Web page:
August 16, 2007 at 5:01 AMAs I posted awhile back, my grandfather passed away and went singing (literally). As a fellow muscian, this was the best way I can think of for someone to pass on, and my family is grateful that he went on in the way that he did rather than suffer. He wished that I play in his memorial service which I did.
I had originally planned on playing Greensleeves, but when the time came it did not seem right. The piece simply did not reflect what I was feeling at the time nor how I remembered my grandfather. Instead, I played Elegie by Vieuxtemps with a piano accompianment. I had only played the first page for a few days and never with a piano before that day, but felt that it was the right thing to do. This piece reflected more of what I felt about my grandfather and his passing than anything else I had played before.
So I played. I played with the pianist for in the 30 minutes in an empty chapel. I was there by myself when my grandfather's casket was brought into the chapel after the pianist left and before anyone else had arrived. I played for him alone in an empty room, just my grandfather me, noone else to listen in to what I said to him nor what I played for him. I played Bach's Suite 2 Prelude from my heart as I could not see the music through my tears. I played Elegie with an aching heart for him and all of my family and his friends, not caring how well or how poorly I played, but I played for him alone to honor his life and his love for music and beauty. I shook from head to toe with an emotion that I could not hold back no matter how hard I tried to control myself and I did not care.
For the first time I knew how to express my emotion through music for I had plenty of it that was fighting to come out into the open no matter how hard I tried to keep it contained. The opening measures were filled with sadness, a hole that my grandfather had filled just weeks before, a minor key staying in the lower registers on the G and C resonating my deepest sadness with an barely heard melody. Then anger for how unfair it is to have him taken away so soon, moving from the lower C to the upper C in a fast and furious crescendo. And finally a grudging acceptance that he is no longer with us in body but always in soul, wishing that I had just a few more minutes to share with him before he made the decision to leave us - a hopeful ascent to the upper C for a longing moment and then slowly moving back down to the lower F in acceptance of his passing. The pianist finished expressing what I could no longer do on my own on the fermata while I cried.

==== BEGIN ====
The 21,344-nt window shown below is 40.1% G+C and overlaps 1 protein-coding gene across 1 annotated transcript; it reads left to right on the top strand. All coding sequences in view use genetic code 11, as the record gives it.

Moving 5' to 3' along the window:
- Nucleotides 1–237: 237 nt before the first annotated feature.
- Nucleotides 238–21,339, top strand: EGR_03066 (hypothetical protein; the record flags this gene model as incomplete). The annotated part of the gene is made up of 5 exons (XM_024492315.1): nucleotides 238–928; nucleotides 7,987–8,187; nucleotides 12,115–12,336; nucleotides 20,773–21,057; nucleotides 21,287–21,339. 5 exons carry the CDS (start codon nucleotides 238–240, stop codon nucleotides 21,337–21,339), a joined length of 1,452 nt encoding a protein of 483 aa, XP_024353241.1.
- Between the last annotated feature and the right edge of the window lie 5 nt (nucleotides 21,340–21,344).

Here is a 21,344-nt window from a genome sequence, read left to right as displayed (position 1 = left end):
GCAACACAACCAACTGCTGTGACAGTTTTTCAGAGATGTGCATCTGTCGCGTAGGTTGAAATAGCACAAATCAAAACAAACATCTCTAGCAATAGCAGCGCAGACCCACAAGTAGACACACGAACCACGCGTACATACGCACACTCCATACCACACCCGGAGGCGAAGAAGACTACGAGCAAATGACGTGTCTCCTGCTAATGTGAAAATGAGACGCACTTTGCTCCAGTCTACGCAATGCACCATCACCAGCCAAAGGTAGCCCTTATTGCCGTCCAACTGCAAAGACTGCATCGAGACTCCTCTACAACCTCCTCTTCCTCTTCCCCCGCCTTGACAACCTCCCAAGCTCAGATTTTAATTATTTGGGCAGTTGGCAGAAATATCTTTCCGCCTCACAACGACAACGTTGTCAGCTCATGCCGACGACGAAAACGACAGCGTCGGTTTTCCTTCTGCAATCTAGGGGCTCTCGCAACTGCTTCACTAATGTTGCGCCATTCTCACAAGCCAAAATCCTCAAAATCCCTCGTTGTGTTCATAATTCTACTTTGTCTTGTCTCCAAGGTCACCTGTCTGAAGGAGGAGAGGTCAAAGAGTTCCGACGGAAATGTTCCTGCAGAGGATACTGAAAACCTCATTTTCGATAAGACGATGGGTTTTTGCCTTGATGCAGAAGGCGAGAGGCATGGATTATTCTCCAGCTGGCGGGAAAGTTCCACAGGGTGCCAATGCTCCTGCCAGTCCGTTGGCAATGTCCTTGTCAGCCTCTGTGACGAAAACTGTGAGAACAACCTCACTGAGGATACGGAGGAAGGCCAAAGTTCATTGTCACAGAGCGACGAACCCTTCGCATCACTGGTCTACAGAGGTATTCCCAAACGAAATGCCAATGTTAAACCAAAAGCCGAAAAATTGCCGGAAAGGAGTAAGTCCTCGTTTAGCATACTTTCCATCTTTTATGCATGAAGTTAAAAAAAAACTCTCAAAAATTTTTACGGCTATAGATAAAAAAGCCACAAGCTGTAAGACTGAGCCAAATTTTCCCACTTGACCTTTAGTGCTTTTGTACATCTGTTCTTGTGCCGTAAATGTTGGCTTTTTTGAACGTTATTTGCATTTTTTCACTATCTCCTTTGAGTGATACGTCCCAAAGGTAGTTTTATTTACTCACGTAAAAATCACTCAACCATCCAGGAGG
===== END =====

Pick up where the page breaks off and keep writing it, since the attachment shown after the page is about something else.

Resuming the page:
Days later, I had wished that I could have honored him better by being in more control of my emotions and played better than I did. He was a Marine afterall, "pain is only a weakness of the body". I regretted having my emotions and pain exposed where everyone could see. Later I came to accept that my musical eulogy was no better nor worse than any others given that day by my father, my uncles and aunt. I was the only grandchild that "spoke" of his passing and what he meant to us all, and for that I am grateful.
Grandpa, I play this piece for you. I hope you like it.
Love you always,
This entry has been archived and is no longer accepting comments.
Violinist.com is made possible by...
Dimitri Musafia, Master Maker of Violin and Viola Cases
Thomastik-Infeld's Dynamo Strings
Violinist.com Summer Music Programs Directory
ARIA International Summer Academy
Johnson String Instrument/Carriage House Violins
Discover the best of Violinist.com in these collections of editor Laurie Niles' exclusive interviews.
Violinist.com Interviews Volume 1, with introduction by Hilary Hahn
Violinist.com Interviews Volume 2, with introduction by Rachel Barton Pine